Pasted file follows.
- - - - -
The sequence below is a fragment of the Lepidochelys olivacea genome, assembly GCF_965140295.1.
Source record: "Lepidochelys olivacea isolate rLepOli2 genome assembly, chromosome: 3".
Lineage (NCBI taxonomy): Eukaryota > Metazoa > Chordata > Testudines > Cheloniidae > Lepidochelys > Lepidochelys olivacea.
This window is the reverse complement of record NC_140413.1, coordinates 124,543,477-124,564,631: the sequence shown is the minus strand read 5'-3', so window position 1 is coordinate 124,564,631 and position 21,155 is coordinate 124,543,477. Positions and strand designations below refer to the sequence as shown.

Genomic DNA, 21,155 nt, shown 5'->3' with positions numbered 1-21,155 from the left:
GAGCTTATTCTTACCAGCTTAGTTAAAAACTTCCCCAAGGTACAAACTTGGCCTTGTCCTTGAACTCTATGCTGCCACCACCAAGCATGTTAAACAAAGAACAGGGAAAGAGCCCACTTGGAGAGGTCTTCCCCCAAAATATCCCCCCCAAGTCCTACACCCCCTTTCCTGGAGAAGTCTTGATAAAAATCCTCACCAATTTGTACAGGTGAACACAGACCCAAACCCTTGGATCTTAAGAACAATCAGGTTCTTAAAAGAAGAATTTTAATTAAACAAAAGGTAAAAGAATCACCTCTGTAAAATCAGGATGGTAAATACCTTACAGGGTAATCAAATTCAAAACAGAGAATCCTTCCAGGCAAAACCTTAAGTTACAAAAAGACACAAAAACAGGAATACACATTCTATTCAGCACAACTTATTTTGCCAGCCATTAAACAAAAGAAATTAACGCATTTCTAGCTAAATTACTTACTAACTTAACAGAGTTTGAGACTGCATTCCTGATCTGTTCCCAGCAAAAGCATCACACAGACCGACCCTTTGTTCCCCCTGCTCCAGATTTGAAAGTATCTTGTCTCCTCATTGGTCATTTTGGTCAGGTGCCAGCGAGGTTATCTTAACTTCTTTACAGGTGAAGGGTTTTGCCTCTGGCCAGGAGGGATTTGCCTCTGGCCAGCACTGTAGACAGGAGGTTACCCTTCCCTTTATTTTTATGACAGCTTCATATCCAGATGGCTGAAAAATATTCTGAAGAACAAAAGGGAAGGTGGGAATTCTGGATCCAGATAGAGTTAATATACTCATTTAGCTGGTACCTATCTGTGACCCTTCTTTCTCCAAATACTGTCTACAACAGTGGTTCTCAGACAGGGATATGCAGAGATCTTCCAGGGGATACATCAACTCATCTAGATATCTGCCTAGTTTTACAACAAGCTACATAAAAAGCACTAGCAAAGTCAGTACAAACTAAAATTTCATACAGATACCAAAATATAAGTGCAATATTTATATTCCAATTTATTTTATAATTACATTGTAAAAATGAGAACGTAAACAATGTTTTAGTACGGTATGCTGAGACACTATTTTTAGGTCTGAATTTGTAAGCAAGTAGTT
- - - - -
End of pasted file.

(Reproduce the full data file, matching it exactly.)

The sequence below is a fragment of the Lepidochelys olivacea genome, assembly GCF_965140295.1.
Source record: "Lepidochelys olivacea isolate rLepOli2 genome assembly, chromosome: 3".
Lineage (NCBI taxonomy): Eukaryota > Metazoa > Chordata > Testudines > Cheloniidae > Lepidochelys > Lepidochelys olivacea.
This window is the reverse complement of record NC_140413.1, coordinates 124,543,477-124,564,631: the sequence shown is the minus strand read 5'-3', so window position 1 is coordinate 124,564,631 and position 21,155 is coordinate 124,543,477. Positions and strand designations below refer to the sequence as shown.

Genomic DNA, 21,155 nt, shown 5'->3' with positions numbered 1-21,155 from the left:
GAGCTTATTCTTACCAGCTTAGTTAAAAACTTCCCCAAGGTACAAACTTGGCCTTGTCCTTGAACTCTATGCTGCCACCACCAAGCATGTTAAACAAAGAACAGGGAAAGAGCCCACTTGGAGAGGTCTTCCCCCAAAATATCCCCCCCAAGTCCTACACCCCCTTTCCTGGAGAAGTCTTGATAAAAATCCTCACCAATTTGTACAGGTGAACACAGACCCAAACCCTTGGATCTTAAGAACAATCAGGTTCTTAAAAGAAGAATTTTAATTAAACAAAAGGTAAAAGAATCACCTCTGTAAAATCAGGATGGTAAATACCTTACAGGGTAATCAAATTCAAAACAGAGAATCCTTCCAGGCAAAACCTTAAGTTACAAAAAGACACAAAAACAGGAATACACATTCTATTCAGCACAACTTATTTTGCCAGCCATTAAACAAAAGAAATTAACGCATTTCTAGCTAAATTACTTACTAACTTAACAGAGTTTGAGACTGCATTCCTGATCTGTTCCCAGCAAAAGCATCACACAGACCGACCCTTTGTTCCCCCTGCTCCAGATTTGAAAGTATCTTGTCTCCTCATTGGTCATTTTGGTCAGGTGCCAGCGAGGTTATCTTAACTTCTTTACAGGTGAAGGGTTTTGCCTCTGGCCAGGAGGGATTTGCCTCTGGCCAGCACTGTAGACAGGAGGTTACCCTTCCCTTTATTTTTATGACAGCTTCATATCCAGATGGCTGAAAAATATTCTGAAGAACAAAAGGGAAGGTGGGAATTCTGGATCCAGATAGAGTTAATATACTCATTTAGCTGGTACCTATCTGTGACCCTTCTTTCTCCAAATACTGTCTACAACAGTGGTTCTCAGACAGGGATATGCAGAGATCTTCCAGGGGATACATCAACTCATCTAGATATCTGCCTAGTTTTACAACAAGCTACATAAAAAGCACTAGCAAAGTCAGTACAAACTAAAATTTCATACAGATACCAAAATATAAGTGCAATATTTATATTCCAATTTATTTTATAATTACATTGTAAAAATGAGAACGTAAACAATGTTTTAGTACGGTATGCTGAGACACTATTTTTAGGTCTGAATTTGTAAGCAAGTAGTT